CD Review: Dan Mangan – ‘Oh Fortune’

Dan Mangan is a beardy (of course) sad-eyed Canadian indie-folk-rock artist who is carving his way through this newly popular genre. This latest offering is Mangan’s third LP and is […]

Dan Mangan is a beardy (of course) sad-eyed Canadian indie-folk-rock artist who is carving his way through this newly popular genre. This latest offering is Mangan’s third LP and is rich textured and stunning.

Oh_Fortune_-_Album_Cover

As expected, ‘Oh Fortune’ is filled with the lovely sound of acoustic guitar strings, but also with other sounds, such as horns and strings, and inspiration taken from other genres; this album will surprise you. With wider influences from his band and other musicians, it means Dan Mangan has found his place in the music world, with this record sounding “more like [him] than anything [he’s] ever done”.

 

Lyrically sad and thought-provoking, yet it is sonically uplifting and joyous. Full of juxtaposition, this record resonates with honesty, a view that reflects the real world as a contradictory place.

Opening with strings, the first track ‘About As Helpful As You Can Be Without Being Any Help At All’ leaves you breathless with its waltzing chamber-pop melody and Mangan’s emotional vocals. A perfect start to the album, it dips and soars, setting the tone for an eclectic sound that ultimately hammers home Mangan’s talent. “Let’s start a war for the kids…” are the opening lyrics to ‘Post-War Blues’ which instantly makes you sit up and listen to the faster indie rock of this interesting track. You could almost dance to this epic sounding song, but the lyrics make you want to listen, and I mean really listen to it. It’s a bit like the sensitive cousin of Mumford And Sons.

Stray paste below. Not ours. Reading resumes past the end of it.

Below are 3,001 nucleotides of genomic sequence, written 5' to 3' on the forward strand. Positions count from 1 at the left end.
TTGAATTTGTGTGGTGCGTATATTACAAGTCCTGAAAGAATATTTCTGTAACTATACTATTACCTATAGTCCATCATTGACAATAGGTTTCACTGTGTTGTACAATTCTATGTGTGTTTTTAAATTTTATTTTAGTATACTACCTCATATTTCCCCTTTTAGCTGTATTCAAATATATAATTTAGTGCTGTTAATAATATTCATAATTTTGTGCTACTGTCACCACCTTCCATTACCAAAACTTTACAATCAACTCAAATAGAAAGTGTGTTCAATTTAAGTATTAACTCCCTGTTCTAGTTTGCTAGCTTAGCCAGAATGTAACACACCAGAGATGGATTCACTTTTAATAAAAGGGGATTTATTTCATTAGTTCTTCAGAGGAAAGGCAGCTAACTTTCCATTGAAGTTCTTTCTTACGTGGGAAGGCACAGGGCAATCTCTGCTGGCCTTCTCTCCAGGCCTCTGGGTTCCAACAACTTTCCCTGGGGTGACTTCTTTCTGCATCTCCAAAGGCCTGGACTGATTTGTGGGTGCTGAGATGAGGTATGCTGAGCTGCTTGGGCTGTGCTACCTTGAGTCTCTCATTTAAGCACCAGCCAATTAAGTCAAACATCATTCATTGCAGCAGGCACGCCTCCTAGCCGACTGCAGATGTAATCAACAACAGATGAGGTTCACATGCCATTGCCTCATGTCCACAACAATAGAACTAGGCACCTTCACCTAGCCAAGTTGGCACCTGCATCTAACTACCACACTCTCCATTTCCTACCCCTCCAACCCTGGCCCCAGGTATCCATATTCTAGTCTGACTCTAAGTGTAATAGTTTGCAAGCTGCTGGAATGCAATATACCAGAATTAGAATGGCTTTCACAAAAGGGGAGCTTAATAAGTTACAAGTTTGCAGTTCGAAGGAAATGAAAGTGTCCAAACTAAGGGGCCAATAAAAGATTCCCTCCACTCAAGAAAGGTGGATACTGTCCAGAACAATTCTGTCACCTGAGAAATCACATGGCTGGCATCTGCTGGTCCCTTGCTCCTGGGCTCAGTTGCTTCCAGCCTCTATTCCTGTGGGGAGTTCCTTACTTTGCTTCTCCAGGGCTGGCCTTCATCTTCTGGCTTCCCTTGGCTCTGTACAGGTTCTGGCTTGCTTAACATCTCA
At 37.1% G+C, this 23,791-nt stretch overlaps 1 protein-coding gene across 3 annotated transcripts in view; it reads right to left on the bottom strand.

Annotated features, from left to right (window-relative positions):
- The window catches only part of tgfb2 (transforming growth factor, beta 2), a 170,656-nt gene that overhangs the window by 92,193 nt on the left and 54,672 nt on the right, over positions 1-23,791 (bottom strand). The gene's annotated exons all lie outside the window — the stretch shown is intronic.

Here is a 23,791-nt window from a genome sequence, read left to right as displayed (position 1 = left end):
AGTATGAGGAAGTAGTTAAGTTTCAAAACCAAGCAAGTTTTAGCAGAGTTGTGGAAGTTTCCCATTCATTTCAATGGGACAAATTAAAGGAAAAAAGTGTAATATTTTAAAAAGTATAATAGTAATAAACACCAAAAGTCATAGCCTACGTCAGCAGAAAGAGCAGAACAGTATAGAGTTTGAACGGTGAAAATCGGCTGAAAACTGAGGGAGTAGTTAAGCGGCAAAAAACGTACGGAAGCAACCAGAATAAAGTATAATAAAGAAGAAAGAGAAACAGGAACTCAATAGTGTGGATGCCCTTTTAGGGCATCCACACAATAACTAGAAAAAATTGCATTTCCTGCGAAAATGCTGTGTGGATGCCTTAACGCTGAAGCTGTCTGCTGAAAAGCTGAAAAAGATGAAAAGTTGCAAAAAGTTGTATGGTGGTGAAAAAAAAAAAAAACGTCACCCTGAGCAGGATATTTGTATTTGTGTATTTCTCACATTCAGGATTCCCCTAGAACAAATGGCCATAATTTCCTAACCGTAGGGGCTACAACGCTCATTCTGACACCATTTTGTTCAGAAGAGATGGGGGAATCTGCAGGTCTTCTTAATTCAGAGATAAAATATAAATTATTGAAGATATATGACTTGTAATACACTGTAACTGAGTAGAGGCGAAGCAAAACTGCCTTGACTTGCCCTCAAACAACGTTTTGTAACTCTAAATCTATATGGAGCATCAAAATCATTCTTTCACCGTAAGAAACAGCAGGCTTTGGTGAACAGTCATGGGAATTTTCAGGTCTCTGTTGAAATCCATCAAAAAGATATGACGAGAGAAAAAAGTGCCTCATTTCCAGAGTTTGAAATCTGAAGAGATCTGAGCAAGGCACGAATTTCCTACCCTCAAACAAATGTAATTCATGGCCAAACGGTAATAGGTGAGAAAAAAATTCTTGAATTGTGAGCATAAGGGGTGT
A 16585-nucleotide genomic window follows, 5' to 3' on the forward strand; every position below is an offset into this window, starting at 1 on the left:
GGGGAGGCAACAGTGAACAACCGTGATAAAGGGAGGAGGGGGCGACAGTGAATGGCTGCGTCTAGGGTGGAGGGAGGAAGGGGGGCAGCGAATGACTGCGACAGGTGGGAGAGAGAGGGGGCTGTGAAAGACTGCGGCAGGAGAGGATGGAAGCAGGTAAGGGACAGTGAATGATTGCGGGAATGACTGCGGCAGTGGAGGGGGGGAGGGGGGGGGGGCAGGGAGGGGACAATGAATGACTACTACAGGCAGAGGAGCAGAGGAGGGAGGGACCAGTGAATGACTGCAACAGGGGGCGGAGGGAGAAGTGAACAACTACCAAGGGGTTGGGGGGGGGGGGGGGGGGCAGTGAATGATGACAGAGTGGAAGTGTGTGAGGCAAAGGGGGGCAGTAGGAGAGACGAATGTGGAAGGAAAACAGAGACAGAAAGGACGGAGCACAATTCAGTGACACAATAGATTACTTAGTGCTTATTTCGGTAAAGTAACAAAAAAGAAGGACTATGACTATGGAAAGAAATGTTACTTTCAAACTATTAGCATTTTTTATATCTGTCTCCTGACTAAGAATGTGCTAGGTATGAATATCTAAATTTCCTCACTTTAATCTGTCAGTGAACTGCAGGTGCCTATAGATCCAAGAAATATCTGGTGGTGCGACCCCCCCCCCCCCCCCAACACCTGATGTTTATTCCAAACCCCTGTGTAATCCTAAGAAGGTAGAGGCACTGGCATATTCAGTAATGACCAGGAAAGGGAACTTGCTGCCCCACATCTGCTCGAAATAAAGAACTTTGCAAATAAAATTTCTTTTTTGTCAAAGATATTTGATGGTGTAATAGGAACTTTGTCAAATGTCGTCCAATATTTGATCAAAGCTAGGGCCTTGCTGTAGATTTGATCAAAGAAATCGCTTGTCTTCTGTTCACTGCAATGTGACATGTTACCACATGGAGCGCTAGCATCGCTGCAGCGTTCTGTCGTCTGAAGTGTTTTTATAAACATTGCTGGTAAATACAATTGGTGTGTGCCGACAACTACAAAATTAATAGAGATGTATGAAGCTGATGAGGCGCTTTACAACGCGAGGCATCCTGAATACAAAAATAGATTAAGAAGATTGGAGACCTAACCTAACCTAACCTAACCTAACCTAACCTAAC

On the softer side to the album, ‘Leaves, Trees, Forest’ is a simple and harmonious piece that sees the vocals more quietly controlled and the guitar gentle. One of the highlights of the album, it’s a song that makes you want to lie on the floor and listen to it over and over again. The end track, ‘Jeopardy’ is the longest at around the five minute mark and is a beautiful, sorrowful song. Invoking depression, confusion and isolation with simple drums and chilled acoustic motifs, this track ends the album with a horn solo and leaves you wanting more.

 

If you’re a fan of Bon Iver, Fleet Foxes, or The Swell Season then Dan Mangan’s ‘Oh Fortune’ is a must-listen. You simply must. This LP provides catharsis, hope and beauty in an acoustic guitar and a baritone voice, sustained by swirls and eddies of strings and horns and brought home by the tenacity of the drums. Contradictory in nature, sweet and provocative it fills you with a sadness that it has to end.

 

For more information visit the official Dan Mangan website.

 

rating-4

 

 

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